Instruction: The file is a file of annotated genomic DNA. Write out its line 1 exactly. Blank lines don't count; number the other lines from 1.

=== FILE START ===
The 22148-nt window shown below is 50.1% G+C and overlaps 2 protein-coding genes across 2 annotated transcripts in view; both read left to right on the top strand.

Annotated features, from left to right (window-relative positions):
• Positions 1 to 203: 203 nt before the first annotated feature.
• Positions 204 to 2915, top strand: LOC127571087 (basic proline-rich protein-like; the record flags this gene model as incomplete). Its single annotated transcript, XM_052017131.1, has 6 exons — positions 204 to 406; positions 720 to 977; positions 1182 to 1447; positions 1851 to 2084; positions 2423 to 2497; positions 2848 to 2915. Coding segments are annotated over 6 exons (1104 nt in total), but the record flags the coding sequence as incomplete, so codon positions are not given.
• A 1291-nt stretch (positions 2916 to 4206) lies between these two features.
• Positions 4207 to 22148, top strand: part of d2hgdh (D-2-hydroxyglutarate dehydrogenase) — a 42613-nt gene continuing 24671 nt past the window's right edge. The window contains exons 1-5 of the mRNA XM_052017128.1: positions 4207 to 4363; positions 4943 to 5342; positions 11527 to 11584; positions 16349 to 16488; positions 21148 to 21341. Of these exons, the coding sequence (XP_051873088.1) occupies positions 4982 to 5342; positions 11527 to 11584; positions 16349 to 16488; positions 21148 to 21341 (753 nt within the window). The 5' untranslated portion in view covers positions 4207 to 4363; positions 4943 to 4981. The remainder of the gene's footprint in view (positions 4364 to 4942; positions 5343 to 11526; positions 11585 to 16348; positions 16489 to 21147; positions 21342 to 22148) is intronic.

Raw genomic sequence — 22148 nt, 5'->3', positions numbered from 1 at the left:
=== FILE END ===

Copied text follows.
The 22148-nt window shown below is 50.1% G+C and overlaps 2 protein-coding genes across 2 annotated transcripts in view; both read left to right on the top strand.